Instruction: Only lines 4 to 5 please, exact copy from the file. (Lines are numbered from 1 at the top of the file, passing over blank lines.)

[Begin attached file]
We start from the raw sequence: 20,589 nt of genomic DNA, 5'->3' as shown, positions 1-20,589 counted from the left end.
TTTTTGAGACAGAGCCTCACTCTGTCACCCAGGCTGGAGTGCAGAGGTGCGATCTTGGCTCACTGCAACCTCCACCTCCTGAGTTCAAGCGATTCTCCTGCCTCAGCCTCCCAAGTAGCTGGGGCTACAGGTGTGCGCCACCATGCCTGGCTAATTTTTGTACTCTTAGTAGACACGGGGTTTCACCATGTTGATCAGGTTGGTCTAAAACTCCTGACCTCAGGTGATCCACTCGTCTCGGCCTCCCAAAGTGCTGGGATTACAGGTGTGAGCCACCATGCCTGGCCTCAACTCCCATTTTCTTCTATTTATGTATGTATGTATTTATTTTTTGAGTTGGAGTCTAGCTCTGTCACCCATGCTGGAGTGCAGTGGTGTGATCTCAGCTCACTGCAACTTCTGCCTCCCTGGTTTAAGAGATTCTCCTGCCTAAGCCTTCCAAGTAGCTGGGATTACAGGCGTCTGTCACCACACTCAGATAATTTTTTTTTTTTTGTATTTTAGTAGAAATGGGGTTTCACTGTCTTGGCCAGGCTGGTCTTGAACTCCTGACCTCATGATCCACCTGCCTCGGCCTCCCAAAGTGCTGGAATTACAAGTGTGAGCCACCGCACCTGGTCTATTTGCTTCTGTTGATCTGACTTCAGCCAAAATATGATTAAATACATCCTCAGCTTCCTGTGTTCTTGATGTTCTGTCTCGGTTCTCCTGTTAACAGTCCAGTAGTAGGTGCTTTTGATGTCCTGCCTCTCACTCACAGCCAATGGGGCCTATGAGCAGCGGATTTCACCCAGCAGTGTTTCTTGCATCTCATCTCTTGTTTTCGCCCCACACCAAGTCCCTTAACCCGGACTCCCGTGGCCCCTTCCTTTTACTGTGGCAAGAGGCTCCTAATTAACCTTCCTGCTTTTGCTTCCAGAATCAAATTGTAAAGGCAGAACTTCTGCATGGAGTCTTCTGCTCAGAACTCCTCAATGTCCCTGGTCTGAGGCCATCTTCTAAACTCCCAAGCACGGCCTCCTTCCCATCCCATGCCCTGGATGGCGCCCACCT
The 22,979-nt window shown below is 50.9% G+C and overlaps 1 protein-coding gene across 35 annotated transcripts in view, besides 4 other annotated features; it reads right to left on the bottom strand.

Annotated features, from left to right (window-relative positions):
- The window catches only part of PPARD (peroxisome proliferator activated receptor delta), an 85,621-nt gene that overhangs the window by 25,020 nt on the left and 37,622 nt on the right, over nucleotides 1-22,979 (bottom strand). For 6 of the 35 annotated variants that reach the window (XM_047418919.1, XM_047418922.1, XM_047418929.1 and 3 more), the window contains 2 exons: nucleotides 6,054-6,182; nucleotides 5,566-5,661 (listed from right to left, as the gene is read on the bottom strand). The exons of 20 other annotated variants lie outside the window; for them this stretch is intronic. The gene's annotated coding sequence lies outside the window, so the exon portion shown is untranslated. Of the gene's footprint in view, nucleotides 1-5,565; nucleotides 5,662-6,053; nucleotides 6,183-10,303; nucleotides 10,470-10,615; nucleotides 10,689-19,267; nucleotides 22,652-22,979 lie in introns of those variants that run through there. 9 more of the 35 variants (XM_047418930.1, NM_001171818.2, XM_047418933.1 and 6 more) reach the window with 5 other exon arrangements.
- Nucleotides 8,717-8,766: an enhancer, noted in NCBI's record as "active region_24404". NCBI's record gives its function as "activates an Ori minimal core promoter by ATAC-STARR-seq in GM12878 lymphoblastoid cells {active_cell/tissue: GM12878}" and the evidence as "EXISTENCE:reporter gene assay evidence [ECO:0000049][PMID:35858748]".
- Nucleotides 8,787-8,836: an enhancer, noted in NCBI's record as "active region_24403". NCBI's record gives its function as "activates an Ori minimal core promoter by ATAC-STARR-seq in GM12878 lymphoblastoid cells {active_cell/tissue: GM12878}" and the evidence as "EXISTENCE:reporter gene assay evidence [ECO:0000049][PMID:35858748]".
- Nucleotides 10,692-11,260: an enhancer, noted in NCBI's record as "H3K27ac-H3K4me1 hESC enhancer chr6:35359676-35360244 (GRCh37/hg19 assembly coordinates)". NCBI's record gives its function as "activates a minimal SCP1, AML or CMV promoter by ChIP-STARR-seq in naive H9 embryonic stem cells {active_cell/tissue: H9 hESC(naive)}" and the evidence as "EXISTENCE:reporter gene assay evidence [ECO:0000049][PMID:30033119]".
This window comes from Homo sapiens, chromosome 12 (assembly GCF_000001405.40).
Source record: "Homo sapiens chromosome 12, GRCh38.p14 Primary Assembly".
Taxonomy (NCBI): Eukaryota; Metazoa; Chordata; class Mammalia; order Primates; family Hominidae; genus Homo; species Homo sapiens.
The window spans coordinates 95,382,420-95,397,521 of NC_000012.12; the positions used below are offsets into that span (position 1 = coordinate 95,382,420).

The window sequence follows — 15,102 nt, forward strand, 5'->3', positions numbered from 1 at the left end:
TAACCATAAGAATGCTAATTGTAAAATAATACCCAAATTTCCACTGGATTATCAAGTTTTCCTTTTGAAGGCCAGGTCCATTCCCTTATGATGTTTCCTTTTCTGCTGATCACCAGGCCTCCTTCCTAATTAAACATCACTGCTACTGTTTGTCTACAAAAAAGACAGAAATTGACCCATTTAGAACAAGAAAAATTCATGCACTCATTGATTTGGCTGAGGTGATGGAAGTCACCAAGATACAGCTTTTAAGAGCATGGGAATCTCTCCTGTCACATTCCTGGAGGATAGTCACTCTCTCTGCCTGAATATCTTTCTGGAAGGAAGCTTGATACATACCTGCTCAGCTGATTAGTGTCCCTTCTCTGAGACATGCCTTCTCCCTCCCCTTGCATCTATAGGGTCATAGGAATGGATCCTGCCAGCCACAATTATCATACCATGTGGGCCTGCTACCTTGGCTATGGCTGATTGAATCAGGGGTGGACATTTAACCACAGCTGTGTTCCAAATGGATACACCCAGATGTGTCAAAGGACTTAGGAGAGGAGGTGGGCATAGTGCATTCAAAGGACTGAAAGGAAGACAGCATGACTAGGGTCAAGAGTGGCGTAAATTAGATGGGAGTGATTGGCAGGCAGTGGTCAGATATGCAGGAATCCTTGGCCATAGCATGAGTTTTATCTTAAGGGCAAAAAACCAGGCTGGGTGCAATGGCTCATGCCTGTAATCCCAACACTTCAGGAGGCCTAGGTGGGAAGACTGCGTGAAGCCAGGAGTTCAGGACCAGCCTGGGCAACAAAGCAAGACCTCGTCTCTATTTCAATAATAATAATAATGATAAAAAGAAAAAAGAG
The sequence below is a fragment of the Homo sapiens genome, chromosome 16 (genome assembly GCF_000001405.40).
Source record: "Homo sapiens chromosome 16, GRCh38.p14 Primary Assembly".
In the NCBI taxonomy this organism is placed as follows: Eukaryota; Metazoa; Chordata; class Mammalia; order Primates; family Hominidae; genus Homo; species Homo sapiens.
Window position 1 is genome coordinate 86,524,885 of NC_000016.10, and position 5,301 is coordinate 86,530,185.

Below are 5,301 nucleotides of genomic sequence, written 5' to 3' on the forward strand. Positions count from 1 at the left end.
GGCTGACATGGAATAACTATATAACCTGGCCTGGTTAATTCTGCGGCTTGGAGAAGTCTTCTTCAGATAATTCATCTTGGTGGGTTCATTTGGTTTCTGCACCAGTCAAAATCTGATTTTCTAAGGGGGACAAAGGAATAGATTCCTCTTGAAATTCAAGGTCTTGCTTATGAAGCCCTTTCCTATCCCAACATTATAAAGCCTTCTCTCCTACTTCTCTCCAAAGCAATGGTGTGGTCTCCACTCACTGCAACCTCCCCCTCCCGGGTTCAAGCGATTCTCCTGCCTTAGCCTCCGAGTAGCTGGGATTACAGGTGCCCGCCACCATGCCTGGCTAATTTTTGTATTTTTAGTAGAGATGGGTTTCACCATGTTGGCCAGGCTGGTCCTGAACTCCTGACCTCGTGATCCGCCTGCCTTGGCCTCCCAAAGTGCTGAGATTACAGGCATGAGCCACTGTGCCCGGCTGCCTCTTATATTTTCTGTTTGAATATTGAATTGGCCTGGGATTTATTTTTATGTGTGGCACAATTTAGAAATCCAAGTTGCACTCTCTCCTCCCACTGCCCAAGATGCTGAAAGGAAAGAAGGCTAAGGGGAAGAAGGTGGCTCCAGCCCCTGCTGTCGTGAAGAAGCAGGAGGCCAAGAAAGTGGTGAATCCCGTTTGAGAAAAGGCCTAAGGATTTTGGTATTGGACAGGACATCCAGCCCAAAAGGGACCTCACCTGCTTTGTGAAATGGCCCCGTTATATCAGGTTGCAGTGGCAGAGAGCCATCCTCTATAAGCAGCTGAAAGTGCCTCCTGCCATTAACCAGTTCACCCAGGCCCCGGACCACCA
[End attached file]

Annotated features, from left to right (window-relative positions):
- The window catches only part of PPARD (peroxisome proliferator activated receptor delta), an 85,621-nt gene that overhangs the window by 25,020 nt on the left and 37,622 nt on the right, over nucleotides 1-22,979 (bottom strand). For 6 of the 35 annotated variants that reach the window (XM_047418919.1, XM_047418922.1, XM_047418929.1 and 3 more), the window contains 2 exons: nucleotides 6,054-6,182; nucleotides 5,566-5,661 (listed from right to left, as the gene is read on the bottom strand). The exons of 20 other annotated variants lie outside the window; for them this stretch is intronic. The gene's annotated coding sequence lies outside the window, so the exon portion shown is untranslated. Of the gene's footprint in view, nucleotides 1-5,565; nucleotides 5,662-6,053; nucleotides 6,183-10,303; nucleotides 10,470-10,615; nucleotides 10,689-19,267; nucleotides 22,652-22,979 lie in introns of those variants that run through there. 9 more of the 35 variants (XM_047418930.1, NM_001171818.2, XM_047418933.1 and 6 more) reach the window with 5 other exon arrangements.